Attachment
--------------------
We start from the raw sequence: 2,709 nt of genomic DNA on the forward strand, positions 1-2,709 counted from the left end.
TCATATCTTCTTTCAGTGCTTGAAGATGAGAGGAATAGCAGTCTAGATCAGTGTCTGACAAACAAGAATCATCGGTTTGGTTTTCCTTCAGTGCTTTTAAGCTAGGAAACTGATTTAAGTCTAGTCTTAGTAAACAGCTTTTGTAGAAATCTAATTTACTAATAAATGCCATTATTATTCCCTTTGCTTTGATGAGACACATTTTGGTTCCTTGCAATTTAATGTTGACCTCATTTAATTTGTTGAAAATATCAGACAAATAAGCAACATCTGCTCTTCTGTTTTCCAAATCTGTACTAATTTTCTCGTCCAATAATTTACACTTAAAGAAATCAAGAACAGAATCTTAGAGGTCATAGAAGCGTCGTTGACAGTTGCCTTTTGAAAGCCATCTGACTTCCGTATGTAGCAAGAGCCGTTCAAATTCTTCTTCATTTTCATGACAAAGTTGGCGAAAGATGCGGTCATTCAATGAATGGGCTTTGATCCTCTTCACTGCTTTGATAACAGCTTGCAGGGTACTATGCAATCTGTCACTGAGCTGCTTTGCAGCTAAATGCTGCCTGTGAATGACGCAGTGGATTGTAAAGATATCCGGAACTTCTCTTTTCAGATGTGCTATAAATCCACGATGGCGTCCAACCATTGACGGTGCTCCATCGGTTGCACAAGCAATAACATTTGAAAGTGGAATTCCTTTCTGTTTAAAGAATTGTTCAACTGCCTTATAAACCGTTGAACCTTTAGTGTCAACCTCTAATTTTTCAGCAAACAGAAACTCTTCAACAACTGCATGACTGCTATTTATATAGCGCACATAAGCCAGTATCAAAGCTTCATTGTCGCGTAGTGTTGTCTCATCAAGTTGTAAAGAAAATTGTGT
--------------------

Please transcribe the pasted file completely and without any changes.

We start from the raw sequence: 2,709 nt of genomic DNA on the forward strand, positions 1-2,709 counted from the left end.
TCATATCTTCTTTCAGTGCTTGAAGATGAGAGGAATAGCAGTCTAGATCAGTGTCTGACAAACAAGAATCATCGGTTTGGTTTTCCTTCAGTGCTTTTAAGCTAGGAAACTGATTTAAGTCTAGTCTTAGTAAACAGCTTTTGTAGAAATCTAATTTACTAATAAATGCCATTATTATTCCCTTTGCTTTGATGAGACACATTTTGGTTCCTTGCAATTTAATGTTGACCTCATTTAATTTGTTGAAAATATCAGACAAATAAGCAACATCTGCTCTTCTGTTTTCCAAATCTGTACTAATTTTCTCGTCCAATAATTTACACTTAAAGAAATCAAGAACAGAATCTTAGAGGTCATAGAAGCGTCGTTGACAGTTGCCTTTTGAAAGCCATCTGACTTCCGTATGTAGCAAGAGCCGTTCAAATTCTTCTTCATTTTCATGACAAAGTTGGCGAAAGATGCGGTCATTCAATGAATGGGCTTTGATCCTCTTCACTGCTTTGATAACAGCTTGCAGGGTACTATGCAATCTGTCACTGAGCTGCTTTGCAGCTAAATGCTGCCTGTGAATGACGCAGTGGATTGTAAAGATATCCGGAACTTCTCTTTTCAGATGTGCTATAAATCCACGATGGCGTCCAACCATTGACGGTGCTCCATCGGTTGCACAAGCAATAACATTTGAAAGTGGAATTCCTTTCTGTTTAAAGAATTGTTCAACTGCCTTATAAACCGTTGAACCTTTAGTGTCAACCTCTAATTTTTCAGCAAACAGAAACTCTTCAACAACTGCATGACTGCTATTTATATAGCGCACATAAGCCAGTATCAAAGCTTCATTGTCGCGTAGTGTTGTCTCATCAAGTTGTAAAGAAAATTGTGT